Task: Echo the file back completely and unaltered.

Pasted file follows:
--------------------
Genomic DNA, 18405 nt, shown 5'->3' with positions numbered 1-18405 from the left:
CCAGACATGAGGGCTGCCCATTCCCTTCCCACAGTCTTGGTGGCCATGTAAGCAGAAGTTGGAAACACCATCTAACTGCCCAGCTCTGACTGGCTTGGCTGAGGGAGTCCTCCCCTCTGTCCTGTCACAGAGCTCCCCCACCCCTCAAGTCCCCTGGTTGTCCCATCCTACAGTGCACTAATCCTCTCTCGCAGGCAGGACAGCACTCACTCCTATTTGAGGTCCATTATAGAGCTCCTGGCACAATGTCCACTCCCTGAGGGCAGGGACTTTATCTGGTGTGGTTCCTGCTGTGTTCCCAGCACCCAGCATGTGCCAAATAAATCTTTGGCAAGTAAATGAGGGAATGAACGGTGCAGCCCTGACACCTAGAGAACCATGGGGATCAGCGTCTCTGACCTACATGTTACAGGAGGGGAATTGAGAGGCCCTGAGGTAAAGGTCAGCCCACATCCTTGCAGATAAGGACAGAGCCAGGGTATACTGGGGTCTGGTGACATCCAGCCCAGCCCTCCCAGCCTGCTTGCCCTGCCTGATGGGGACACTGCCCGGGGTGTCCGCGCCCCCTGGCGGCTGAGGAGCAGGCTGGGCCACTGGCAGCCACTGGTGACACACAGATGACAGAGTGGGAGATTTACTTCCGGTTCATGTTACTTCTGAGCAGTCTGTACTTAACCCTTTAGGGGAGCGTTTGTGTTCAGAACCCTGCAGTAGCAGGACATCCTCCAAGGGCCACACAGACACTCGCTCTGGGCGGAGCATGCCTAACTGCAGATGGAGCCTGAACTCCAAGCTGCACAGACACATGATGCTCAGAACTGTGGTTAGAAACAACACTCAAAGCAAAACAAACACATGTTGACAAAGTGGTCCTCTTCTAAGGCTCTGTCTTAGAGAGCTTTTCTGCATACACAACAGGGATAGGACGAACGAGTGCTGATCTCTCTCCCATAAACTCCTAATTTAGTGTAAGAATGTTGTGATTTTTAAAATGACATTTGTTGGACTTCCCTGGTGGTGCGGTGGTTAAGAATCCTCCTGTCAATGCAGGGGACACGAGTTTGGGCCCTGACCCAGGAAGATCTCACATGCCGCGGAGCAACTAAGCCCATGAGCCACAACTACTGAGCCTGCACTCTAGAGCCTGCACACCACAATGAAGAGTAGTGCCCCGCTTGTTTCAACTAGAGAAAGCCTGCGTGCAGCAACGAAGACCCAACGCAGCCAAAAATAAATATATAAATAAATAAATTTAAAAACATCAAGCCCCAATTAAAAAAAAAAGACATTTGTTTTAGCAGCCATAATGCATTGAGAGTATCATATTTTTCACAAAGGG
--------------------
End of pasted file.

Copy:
Genomic DNA, 18405 nt, shown 5'->3' with positions numbered 1-18405 from the left:
CCAGACATGAGGGCTGCCCATTCCCTTCCCACAGTCTTGGTGGCCATGTAAGCAGAAGTTGGAAACACCATCTAACTGCCCAGCTCTGACTGGCTTGGCTGAGGGAGTCCTCCCCTCTGTCCTGTCACAGAGCTCCCCCACCCCTCAAGTCCCCTGGTTGTCCCATCCTACAGTGCACTAATCCTCTCTCGCAGGCAGGACAGCACTCACTCCTATTTGAGGTCCATTATAGAGCTCCTGGCACAATGTCCACTCCCTGAGGGCAGGGACTTTATCTGGTGTGGTTCCTGCTGTGTTCCCAGCACCCAGCATGTGCCAAATAAATCTTTGGCAAGTAAATGAGGGAATGAACGGTGCAGCCCTGACACCTAGAGAACCATGGGGATCAGCGTCTCTGACCTACATGTTACAGGAGGGGAATTGAGAGGCCCTGAGGTAAAGGTCAGCCCACATCCTTGCAGATAAGGACAGAGCCAGGGTATACTGGGGTCTGGTGACATCCAGCCCAGCCCTCCCAGCCTGCTTGCCCTGCCTGATGGGGACACTGCCCGGGGTGTCCGCGCCCCCTGGCGGCTGAGGAGCAGGCTGGGCCACTGGCAGCCACTGGTGACACACAGATGACAGAGTGGGAGATTTACTTCCGGTTCATGTTACTTCTGAGCAGTCTGTACTTAACCCTTTAGGGGAGCGTTTGTGTTCAGAACCCTGCAGTAGCAGGACATCCTCCAAGGGCCACACAGACACTCGCTCTGGGCGGAGCATGCCTAACTGCAGATGGAGCCTGAACTCCAAGCTGCACAGACACATGATGCTCAGAACTGTGGTTAGAAACAACACTCAAAGCAAAACAAACACATGTTGACAAAGTGGTCCTCTTCTAAGGCTCTGTCTTAGAGAGCTTTTCTGCATACACAACAGGGATAGGACGAACGAGTGCTGATCTCTCTCCCATAAACTCCTAATTTAGTGTAAGAATGTTGTGATTTTTAAAATGACATTTGTTGGACTTCCCTGGTGGTGCGGTGGTTAAGAATCCTCCTGTCAATGCAGGGGACACGAGTTTGGGCCCTGACCCAGGAAGATCTCACATGCCGCGGAGCAACTAAGCCCATGAGCCACAACTACTGAGCCTGCACTCTAGAGCCTGCACACCACAATGAAGAGTAGTGCCCCGCTTGTTTCAACTAGAGAAAGCCTGCGTGCAGCAACGAAGACCCAACGCAGCCAAAAATAAATATATAAATAAATAAATTTAAAAACATCAAGCCCCAATTAAAAAAAAAAGACATTTGTTTTAGCAGCCATAATGCATTGAGAGTATCATATTTTTCACAAAGGG